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Canadiens vs Maple Leafs game preview

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Can the Habs earn a third straight win over the rebuilding Maple Leafs?

Jean-Yves Ahern-USA TODAY Sports

All season long, the Canadiens have relied on the Vezina Hart-calibre play of their goaltender, Carey Price. He has been the team's best player, and month after month, his numbers get stronger. Like any other team, the Habs have a number of flaws, but with Price as their insurance policy, they find themselves only four points back (with a game in hand) in the Presidents' Trophy race. Carey Price has been more than the great equalizer - he's been an unstoppable force, pushing the Habs to top of the league.

Lately, however, he's begun to falter. Well, by ridiculous Price standards at least.


This week, Price has allowed a total of three goals on 56 shots, earning a save percentage of .931 against the St. Louis Blues, and .926 against the Columbus Blue Jackets. While lesser goaltenders may be satisfied with these marks, these merely elite numbers are a departure from the superhuman .935 standard that Price has upheld this season.

With a tougher stretch of schedule looming and the playoffs on the horizon, the Canadiens need Carey Price to be in top form. Matched up against a team firmly in sell mode, this evening's affair should be a perfect opportunity for the Habs star to reclaim his game.

How to Watch

Start time: 7:00 PM ET
In Canada (French): TVA
In Canada (English): CBC
Elsewhere: NHL GameCenter, NHL Center Ice

Tale of the Tape

Canadiens Statistic Maple Leafs
40-16-5 Record 25-31-5
7-1-2 L10 Record 3-6-1
49.4 Score-Adjusted Fenwick % 45.6
167 Goals For 170
135
Goals Against 185
1.21 5v5 Goal Ratio 0.89
16.8 PP% 18.8
85.8 PK% 81.6

Know Your Enemy

It's been only two weeks since the Habs last saw the Maple Leafs, but the team already looks different. The players we anticipated would be traded last game, Mike Santorelli and Cody Franson, are now gone. Both were packaged up and flipped to Nashville, a team gearing up for a run deep into the postseason.

The same fate has befallen Daniel Winnik, as the Leafs cashed in their rental winger for futures. Then, in another future-orientated deal, the Buds shipped out salary cap burden David Clarkson, taking back Nathan Horton's pay cheque, but not his cap hit.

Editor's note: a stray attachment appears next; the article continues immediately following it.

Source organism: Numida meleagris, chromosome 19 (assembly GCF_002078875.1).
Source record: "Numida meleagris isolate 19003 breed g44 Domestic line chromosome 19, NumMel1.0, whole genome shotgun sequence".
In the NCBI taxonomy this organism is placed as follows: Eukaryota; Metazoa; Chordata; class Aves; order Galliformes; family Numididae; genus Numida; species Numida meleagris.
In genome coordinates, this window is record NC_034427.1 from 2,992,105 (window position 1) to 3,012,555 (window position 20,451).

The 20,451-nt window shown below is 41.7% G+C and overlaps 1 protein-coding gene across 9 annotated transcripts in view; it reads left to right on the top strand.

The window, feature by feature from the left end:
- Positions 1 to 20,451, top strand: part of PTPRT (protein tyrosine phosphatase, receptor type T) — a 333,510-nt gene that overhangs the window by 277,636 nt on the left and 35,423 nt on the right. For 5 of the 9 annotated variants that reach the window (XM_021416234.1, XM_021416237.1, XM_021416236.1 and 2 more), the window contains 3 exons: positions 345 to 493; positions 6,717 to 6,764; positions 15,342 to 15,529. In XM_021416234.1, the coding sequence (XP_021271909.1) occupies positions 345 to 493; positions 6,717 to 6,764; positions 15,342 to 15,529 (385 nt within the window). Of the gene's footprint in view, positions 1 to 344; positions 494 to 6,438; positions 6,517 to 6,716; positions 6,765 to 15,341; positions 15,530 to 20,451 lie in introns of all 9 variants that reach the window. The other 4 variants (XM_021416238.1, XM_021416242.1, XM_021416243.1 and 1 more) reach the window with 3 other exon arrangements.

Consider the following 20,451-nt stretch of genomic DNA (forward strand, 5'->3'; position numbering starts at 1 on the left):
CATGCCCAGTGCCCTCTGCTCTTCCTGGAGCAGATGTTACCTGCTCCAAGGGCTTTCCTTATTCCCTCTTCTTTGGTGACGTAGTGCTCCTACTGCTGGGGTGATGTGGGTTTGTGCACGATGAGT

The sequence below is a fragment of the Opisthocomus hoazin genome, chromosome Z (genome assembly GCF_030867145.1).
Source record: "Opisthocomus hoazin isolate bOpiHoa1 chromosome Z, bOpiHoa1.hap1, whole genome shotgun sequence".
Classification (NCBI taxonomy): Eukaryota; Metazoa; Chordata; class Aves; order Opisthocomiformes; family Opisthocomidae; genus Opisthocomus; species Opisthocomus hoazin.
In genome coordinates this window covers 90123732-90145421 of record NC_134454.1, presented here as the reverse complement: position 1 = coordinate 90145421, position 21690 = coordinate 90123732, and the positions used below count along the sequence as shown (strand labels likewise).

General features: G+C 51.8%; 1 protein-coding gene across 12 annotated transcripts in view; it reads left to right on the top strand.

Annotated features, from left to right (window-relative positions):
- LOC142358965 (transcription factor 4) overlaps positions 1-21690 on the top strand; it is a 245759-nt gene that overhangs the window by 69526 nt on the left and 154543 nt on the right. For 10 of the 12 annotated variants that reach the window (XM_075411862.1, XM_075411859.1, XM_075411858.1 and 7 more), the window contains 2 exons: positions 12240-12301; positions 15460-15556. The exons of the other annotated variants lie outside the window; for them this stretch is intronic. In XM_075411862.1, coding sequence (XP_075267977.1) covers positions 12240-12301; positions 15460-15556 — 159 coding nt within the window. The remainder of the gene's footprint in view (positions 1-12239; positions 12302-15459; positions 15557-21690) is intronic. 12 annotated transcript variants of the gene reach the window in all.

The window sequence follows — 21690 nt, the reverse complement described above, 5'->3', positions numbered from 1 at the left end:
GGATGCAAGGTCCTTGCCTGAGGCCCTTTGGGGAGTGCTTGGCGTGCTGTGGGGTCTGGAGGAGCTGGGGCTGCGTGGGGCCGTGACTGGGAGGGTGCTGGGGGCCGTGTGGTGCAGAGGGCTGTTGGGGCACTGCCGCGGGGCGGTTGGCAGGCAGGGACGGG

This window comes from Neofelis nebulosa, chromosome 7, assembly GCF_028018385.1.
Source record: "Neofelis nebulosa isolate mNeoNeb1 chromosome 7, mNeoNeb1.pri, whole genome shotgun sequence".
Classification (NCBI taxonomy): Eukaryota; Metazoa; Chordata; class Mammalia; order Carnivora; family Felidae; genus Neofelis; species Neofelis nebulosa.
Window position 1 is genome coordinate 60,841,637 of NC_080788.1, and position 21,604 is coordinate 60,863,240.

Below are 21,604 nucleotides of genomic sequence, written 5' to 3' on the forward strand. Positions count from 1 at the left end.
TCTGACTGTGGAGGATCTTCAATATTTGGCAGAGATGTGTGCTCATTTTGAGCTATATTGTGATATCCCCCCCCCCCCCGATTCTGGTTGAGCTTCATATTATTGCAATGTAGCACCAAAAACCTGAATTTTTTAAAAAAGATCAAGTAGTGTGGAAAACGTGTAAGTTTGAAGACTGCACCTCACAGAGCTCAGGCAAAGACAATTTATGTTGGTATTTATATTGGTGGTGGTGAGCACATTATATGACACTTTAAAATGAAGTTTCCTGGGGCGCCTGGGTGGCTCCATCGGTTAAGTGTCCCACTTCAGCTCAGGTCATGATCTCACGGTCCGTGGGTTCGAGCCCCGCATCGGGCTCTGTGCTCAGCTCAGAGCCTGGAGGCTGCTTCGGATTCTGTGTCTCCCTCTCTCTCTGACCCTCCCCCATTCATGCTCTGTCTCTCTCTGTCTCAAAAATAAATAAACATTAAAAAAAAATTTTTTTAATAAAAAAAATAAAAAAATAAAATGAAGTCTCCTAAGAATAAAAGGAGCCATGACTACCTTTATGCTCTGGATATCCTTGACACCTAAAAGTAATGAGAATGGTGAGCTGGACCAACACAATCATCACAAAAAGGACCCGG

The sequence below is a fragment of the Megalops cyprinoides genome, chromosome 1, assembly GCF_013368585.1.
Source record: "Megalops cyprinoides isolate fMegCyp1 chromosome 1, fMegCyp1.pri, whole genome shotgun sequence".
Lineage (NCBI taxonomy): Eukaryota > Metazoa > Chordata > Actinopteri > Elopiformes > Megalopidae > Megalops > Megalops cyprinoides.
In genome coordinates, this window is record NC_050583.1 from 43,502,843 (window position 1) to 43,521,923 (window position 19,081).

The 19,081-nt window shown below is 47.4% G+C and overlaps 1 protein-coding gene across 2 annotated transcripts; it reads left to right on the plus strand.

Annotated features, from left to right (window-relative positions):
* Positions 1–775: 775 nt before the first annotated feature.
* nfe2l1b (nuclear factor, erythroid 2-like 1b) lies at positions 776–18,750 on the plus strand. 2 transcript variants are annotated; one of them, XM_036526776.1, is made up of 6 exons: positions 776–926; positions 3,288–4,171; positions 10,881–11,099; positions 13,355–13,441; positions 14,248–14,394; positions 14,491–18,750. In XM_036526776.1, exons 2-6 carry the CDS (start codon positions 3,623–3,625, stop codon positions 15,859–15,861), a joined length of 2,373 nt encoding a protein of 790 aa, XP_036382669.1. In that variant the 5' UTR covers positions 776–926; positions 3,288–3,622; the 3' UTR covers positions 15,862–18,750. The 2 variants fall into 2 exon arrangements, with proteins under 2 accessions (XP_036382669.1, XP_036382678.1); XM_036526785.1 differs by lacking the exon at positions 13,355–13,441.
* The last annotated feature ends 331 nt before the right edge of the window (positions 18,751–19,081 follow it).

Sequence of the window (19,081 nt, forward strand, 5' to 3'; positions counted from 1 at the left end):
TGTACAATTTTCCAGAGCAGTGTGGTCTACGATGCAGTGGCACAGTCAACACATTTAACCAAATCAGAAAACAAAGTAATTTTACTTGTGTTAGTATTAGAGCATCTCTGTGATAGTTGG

In the short-term, these moves make the Leafs a weaker team. The club is forced to substitute AHLers Korbinian Holzer, Zach Sill, and Brandon Kozun for the useful NHLers they just traded away. Price, meanwhile, is forced to find a new victim in front of his net.

Looking further ahead, though, these moves belie a change in philosophy in Toronto. They're executing the creative financial tactics that good teams use to keep their budget balanced. They're cashing out players that have more value on the market than on the team. And they seem to recognize the value of the good players already playing for the franchise, as Nazem Kadri and Jake Gardiner are no longer the subjects of frequent trade rumours.

It would behoove the Habs to enjoy their game tonight, and earn two readily available points. If the Leafs' administration keeps working the way it has for the last few months, games against Toronto are about to get more difficult.

Last Time Out

It was the play of several now absent players that characterized last game. Winnik got the Leafs only goal in regulation, while Santorelli registered their only shootout marker. Clarkson may be gone, but his influence on the Habs has extended well past James van Riemsdyk's game-closing shootout attempt of a fortnight ago.

The former #71 left last game early, sent to the showers after boarding Sergei Gonchar, and earning a game misconduct. Gonchar hasn't seen another shift since the hit, but fortunately he looks ready to return. Even better, the play of the speedy and skilled Kozun doesn't exactly fit into the Clarkson dirt bag mold, so the veteran rearguard should be safe to make his return. Coincidental to Clarkson's departure, and for the first time in what feels like forever, it looks like the Leafs likely won't dress a player prone to dropping the gloves this evening.

That game-ending shot sent wide by JVR was preceded by an unbelievable deke by Alex Galchenyuk, and a deft display of puck control by David Desharnais, both of which ended up behind Jonathan Bernier.  Tonight's Toronto squad may be buoyed by the talents of Joffrey Lupul, who was nursing an injury last time out, but on paper, this should be great opportunity to take home two points.

Many young Canadiens talents banded together to terrorize Toronto last time out, but two of them, Jarred Tinordi and Christian Thomas, will not be available this evening. Instead,  with his first two NHL goals under his belt, it looks like the Habs will have to rely on Jacob de la Rose for some secondary scoring.